October 25, 2011

when i grow up

I'm not sure why it's been on my mind lately, but I've been thinking a lot about what I want to do with my life job-wise ...

What I want to be when I grow up.

I've been teaching in some capacity (whether it be in a physical classroom, at a for-profit tutoring company, or for the virtual school) for coming on five years ... And while I've had many positive moments and the jobs have been good for me in many ways, I just didn't find myself passionate about any of them (current situation included).

I've always said that I identify with being a "scientist" first and a "teacher" second, so maybe therein lies the problem ... As convenient and family-friendly as teaching may be for a young mother with her second child on the way, I don't think my heart is truly in the teaching profession (or has it ever been there).

I don't feel a "calling" like many teachers do.

I don't think that I love it.

So when my mind wanders to life after child-rearing (when my kids are in school themselves and I can "get back to work" for real), I just don't know if I want to spend the rest of my working years and all the way up to retirement in the classroom.

I don't know if I want to be "a teacher" forever.

I mean, if teaching were all about the content (science in my case) and how to effectively present it to students, I think I could very well manage ... But that's not what teaching is in most cases. Too much, I find it's all about the politics, or the administrative duties, or all the "extras" that a teacher must do every day. Or that it's about appeasing picky parents or taking the blame when a student fails.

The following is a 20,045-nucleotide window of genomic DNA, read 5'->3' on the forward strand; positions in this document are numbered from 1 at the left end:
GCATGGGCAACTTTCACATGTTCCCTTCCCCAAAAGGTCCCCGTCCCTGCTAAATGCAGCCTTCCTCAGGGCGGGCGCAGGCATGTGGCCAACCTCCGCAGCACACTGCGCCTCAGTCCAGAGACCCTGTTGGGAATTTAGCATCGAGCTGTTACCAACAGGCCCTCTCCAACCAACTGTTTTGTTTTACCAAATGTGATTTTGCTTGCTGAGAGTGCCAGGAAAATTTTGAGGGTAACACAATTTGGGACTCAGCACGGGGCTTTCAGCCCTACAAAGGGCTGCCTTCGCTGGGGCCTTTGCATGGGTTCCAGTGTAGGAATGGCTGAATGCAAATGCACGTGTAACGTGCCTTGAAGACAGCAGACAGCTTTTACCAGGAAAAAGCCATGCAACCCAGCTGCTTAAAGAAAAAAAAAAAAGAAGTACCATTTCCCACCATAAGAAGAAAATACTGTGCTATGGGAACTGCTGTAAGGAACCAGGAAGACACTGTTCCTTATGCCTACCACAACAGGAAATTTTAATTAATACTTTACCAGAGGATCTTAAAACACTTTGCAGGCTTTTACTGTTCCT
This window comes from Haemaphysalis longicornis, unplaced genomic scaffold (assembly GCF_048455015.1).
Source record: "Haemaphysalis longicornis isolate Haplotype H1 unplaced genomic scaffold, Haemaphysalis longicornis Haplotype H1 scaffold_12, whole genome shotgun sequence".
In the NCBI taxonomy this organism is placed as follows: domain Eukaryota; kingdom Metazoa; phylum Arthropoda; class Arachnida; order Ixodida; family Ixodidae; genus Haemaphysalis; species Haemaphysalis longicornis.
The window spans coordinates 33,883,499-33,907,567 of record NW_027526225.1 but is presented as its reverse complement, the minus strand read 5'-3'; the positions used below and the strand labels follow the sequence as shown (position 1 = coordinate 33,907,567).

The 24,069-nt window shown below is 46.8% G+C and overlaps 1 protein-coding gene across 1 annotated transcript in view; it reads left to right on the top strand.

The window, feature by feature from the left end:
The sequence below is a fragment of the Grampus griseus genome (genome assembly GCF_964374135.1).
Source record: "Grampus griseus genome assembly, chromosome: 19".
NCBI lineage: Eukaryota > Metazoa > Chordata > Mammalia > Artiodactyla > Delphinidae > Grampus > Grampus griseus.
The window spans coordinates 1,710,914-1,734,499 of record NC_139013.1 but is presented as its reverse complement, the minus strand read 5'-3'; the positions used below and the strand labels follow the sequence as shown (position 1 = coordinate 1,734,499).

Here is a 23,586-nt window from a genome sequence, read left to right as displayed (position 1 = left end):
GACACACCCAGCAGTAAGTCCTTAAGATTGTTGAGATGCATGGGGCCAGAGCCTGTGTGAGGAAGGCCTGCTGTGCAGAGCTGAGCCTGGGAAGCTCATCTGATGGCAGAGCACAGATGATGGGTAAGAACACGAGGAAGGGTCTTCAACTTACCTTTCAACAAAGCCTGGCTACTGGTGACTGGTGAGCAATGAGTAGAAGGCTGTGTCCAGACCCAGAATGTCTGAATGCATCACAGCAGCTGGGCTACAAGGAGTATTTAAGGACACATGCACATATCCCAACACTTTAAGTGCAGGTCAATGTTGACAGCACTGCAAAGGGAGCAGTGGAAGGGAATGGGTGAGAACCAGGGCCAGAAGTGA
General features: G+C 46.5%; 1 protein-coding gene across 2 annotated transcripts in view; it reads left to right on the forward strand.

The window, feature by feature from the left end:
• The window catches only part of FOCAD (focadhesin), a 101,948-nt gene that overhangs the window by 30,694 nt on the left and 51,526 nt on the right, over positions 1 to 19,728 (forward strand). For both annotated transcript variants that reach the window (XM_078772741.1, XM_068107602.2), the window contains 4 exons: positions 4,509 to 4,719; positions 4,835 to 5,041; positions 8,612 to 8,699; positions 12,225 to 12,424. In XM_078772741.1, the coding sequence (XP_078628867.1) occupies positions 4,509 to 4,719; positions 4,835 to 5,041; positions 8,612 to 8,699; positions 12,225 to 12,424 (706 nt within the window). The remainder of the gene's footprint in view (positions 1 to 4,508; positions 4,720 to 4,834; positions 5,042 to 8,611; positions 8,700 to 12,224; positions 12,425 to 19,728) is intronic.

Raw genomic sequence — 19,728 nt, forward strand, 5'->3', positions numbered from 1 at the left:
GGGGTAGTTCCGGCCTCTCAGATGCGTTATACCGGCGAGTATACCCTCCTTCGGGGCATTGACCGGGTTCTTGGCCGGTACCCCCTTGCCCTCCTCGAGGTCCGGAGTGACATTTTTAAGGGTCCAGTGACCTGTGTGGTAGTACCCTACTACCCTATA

I've grown up hearing that teaching is a "thankless job" (my uncle was a teacher), but now that I'm living it, and closing in on five years of being an educator, I'm really beginning to understand and I don't like it.

I don't like feeling like I should second-guess myself and/or my abilities. I don't like being told that I need to do more when I'm already giving so much of myself and my talents and my time. It's just not worth it to me. Maybe temporarily, while my children grow, but not forever.

Not as a life-long career.

But science.

Lovely, wonderful, rational science.

I could walk into a lab any day of the week and immediately feel at home ... Immediately feel like I belong, like I have all the answers and I don't have to wonder or second-guess. The more I stop and really think about it, the more I realize that science is truly is my thing. From the day I filled out my college application and indicated "Biology" as my major ... I guess it always has been.

But science doesn't lend itself to motherhood like teaching does ... And certainly not like my current virtual position, where I can stay at home with my children and work at the very same time.

With science comes childcare and guilt that I'm not home.

With science comes the sense that my kids are growing up and I'm not there to witness it.

With science there are fewer days off and less time to spend on vacation.

No, science isn't all flowers and rainbows either.

That's why it's so difficult for me to decide what I really (truly!) want to be when I grow up ...

Especially since I thought I was already there.

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